Somali entrepreneur Hawa Hassan doesn’t only want to please her customers’ palates: She also wants her food company to help bring communities together after it helped her bridge cultural divides and reconnect with her mother, from whom she was separated as a child for more than a decade. Hassan is the founder and CEO of Basbaas Somali Foods, a sauce company named after the Somali word for “chili.” “It would be like somebody making ketchup and calling [their company] ‘ketchup,'” she told CBS MoneyWatch.
Basbaas, which launched in 2015, makes two original sauces that blend local Somali flavors and can be used as a substitute for salsa or ketchup. “The idea I want to get away from is that this is a specialty product,” Hassan said.
“Longer tables and shorter fences”
Sure, the sauces are tempting, but Hassan has greater ambitions. She wants to use her sauces — and mealtime gatherings — to “tell deeper stories about where I come from.”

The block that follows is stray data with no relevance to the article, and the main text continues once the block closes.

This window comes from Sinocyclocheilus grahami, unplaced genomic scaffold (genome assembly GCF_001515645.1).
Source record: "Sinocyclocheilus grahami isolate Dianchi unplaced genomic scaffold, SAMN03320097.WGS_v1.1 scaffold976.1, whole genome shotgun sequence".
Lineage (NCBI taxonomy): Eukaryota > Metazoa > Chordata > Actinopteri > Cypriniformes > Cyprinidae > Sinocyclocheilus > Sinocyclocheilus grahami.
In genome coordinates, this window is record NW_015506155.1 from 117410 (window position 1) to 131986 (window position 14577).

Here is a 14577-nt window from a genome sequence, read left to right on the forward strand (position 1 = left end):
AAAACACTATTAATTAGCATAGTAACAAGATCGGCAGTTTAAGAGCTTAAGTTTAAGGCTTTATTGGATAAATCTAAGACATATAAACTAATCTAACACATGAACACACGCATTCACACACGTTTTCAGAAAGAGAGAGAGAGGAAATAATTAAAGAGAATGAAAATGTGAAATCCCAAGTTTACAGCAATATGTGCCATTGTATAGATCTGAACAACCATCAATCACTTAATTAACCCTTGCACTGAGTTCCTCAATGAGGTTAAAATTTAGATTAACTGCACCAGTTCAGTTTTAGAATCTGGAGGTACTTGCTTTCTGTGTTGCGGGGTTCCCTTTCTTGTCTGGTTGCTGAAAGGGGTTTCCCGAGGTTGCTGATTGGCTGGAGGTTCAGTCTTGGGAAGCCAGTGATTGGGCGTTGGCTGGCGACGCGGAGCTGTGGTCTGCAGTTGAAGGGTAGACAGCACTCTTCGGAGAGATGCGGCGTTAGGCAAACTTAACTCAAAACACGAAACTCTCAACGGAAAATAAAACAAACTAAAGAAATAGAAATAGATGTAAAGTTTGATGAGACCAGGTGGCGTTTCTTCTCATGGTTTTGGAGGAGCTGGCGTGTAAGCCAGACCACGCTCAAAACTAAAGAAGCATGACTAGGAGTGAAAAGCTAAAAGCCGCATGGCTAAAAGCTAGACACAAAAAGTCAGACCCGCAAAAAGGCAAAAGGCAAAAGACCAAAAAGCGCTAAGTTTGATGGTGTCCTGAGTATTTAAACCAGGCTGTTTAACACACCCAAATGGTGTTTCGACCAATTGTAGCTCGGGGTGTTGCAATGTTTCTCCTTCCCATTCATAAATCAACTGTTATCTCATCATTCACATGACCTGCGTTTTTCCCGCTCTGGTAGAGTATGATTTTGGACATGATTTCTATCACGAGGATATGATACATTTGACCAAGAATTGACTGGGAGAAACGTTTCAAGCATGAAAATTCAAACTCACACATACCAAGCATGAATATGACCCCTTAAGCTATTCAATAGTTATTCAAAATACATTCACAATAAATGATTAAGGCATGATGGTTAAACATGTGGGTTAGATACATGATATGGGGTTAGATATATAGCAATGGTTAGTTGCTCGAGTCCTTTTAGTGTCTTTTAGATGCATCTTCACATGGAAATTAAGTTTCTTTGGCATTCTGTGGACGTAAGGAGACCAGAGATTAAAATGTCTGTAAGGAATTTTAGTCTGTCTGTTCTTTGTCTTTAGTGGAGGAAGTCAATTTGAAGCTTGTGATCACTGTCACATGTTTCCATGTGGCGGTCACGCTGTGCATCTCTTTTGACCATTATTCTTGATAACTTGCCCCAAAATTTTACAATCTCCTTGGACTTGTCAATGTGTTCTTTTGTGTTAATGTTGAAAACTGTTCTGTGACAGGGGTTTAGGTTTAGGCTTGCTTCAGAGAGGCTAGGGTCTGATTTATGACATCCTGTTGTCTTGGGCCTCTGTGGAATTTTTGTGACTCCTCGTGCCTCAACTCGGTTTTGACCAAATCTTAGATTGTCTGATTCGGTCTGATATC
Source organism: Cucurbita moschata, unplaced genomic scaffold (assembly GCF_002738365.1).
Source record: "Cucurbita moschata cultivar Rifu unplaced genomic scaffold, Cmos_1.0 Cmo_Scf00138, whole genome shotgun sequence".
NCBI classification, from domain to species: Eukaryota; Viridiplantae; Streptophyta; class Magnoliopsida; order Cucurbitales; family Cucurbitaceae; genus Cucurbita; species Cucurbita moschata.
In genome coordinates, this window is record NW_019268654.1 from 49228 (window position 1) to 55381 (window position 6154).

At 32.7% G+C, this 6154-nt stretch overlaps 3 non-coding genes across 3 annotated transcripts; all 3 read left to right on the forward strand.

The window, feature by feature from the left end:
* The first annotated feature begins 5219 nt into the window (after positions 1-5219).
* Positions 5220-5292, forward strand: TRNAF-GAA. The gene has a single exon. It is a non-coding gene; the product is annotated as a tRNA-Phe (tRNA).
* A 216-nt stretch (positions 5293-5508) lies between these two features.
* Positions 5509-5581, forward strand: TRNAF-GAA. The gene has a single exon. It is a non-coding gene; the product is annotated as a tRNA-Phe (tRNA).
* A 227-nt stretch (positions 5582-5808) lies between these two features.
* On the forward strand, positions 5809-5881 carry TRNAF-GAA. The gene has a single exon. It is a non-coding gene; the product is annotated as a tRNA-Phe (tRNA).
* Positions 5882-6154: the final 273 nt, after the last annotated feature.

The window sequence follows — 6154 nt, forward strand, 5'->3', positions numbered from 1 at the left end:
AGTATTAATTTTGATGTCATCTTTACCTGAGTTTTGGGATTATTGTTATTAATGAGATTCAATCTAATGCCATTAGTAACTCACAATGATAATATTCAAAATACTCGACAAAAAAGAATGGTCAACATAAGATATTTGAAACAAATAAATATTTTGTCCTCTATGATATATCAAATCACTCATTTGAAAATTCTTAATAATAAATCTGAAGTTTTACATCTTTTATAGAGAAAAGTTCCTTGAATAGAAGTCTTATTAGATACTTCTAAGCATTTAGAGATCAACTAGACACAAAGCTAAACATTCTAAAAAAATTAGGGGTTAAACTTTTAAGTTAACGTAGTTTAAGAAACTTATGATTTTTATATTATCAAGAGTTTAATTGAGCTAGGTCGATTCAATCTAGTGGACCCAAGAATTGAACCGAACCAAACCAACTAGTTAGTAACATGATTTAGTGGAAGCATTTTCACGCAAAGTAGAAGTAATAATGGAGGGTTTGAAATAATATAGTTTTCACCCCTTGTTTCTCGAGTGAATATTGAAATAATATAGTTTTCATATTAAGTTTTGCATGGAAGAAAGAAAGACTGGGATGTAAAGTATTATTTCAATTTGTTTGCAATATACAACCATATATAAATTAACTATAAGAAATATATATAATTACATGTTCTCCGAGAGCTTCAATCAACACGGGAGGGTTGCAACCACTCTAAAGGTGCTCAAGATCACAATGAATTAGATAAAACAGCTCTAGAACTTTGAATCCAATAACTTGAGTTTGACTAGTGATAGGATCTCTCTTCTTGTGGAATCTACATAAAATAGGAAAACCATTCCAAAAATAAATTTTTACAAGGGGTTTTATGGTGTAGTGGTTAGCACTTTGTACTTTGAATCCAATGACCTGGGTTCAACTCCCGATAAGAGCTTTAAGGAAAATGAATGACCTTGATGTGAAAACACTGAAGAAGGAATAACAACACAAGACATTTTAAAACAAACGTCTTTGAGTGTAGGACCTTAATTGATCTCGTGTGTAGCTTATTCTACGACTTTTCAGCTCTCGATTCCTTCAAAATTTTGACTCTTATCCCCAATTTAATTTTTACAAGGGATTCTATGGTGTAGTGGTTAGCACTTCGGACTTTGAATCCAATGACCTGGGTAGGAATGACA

“I feel like I’m in a position every day to build longer tables and shorter fences by sharing my culture and myself and my sauces,” she said.
When she was young, Hassan fled civil unrest in her native Somalia for a Kenyan refugee camp, and in 1993, at age seven, she moved to Seattle, where she was raised by an American family.
She became a star basketball player and earned a college scholarship before she was recruited by a modeling scout and moved to New York City.
She modeled for 14 years, but the lifestyle never suited her — she always looked forward to launching a business.